Break the eggs into individual saucers, then gently slide them one at a time into the water and, with a large spoon, lift the whites over the yolks. Repeat the lifting once or twice to completely enclose each yolk. Poach until the whites are set and the yolks feel soft when gently touched, 3 to 4 minutes.

Remove the eggs with a slotted spoon, and place on a large plate.

Arrange the warm artichoke hearts on each of 4 plates and top with the sauteed spinach. Lay 1 egg on top of each bed of spinach and drizzle with warm Hollandaise sauce. Garnish with the chopped smoked salmon, a dusting of paprika and chives; serve immediately.

To saute the spinach: Heat 1 tablespoon olive oil in a large skillet. Add 1 pound fresh trimmed spinach and 1 teaspoon minced garlic. Saute, stirring until wilted, about 1 to 2 minutes. Season with salt and pepper. Keep warm.

To make the Hollandaise sauce: In the top of a double boiler or in a large bowl set over a pot of simmering water, whisk 3 egg yolks with 2 teaspoons water until the yolks are thick and pale yellow, removing from the heat as needed to prevent the eggs from overcooking. Gradually add 1/2 cup melted butter, whisking constantly to thicken. Whisk in 1 1/2 teaspoons fresh lemon juice, 1/4 teaspoon salt and pinch of cayenne pepper to blend. Adjust the seasoning to taste. Remove from the heat and cover to keep warm until ready to serve, stirring occasionally.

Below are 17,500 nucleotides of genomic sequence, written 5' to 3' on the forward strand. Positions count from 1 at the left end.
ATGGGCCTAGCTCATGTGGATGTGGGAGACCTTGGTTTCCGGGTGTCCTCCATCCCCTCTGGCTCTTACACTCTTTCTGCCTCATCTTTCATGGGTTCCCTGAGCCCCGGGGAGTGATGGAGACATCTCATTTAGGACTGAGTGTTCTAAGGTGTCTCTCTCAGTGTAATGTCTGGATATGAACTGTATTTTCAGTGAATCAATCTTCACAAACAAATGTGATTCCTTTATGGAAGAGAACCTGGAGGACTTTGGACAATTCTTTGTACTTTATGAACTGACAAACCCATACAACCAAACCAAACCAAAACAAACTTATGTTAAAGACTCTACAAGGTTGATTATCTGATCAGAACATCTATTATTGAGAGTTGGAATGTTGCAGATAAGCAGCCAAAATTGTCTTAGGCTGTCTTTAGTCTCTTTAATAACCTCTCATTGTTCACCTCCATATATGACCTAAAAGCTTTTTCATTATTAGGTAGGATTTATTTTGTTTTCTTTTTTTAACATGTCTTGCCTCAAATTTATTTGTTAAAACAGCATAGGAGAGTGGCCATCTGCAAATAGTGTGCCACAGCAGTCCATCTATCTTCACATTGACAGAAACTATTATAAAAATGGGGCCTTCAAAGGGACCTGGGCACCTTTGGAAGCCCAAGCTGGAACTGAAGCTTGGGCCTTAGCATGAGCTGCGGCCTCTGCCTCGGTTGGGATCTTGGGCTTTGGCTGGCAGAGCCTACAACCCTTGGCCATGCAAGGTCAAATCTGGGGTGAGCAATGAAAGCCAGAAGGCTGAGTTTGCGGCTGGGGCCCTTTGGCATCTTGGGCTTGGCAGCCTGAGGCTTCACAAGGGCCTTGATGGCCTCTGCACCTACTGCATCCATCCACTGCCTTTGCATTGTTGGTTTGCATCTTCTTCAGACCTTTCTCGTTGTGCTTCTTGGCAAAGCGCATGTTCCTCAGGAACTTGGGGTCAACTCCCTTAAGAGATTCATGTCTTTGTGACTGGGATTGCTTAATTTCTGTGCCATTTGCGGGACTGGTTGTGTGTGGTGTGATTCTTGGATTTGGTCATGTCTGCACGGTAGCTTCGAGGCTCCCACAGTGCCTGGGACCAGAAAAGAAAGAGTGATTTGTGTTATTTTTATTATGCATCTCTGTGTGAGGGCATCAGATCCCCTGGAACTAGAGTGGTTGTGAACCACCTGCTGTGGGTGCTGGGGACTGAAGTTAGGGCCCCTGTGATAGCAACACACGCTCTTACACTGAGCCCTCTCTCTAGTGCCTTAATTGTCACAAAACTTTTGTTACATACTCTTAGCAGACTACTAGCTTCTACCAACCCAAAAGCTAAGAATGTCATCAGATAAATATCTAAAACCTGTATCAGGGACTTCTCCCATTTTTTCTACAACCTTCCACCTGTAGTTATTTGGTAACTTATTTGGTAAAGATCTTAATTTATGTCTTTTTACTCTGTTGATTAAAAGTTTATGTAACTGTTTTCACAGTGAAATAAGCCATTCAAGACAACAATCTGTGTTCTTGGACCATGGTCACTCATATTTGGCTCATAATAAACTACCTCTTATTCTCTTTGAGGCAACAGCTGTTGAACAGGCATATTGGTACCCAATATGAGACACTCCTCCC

Serves 4.

Per serving: 254 calories (46 percent from fat), 14 grams fat (7 grams saturated fat), 21 grams carbohydrates, 17 grams protein, 996 milligrams sodium, 235 milligrams cholesterol, 9 grams fiber.

— From Jesse Bartol of Sweet Layla June Catering in Commerce Township

BACON, PECORINO AND CREAM RAGOUT WITH SHRIMP AND PEAS

  • 1 pound slab bacon, cut into small cubes
  • 1 small to medium onion, peeled, diced small
  • 1 tablespoon garlic, minced
  • 3 tablespoons all-purpose flour
  • 1/2 cup Chardonnay
  • 3 cups cream (substitute milk or half-and-half)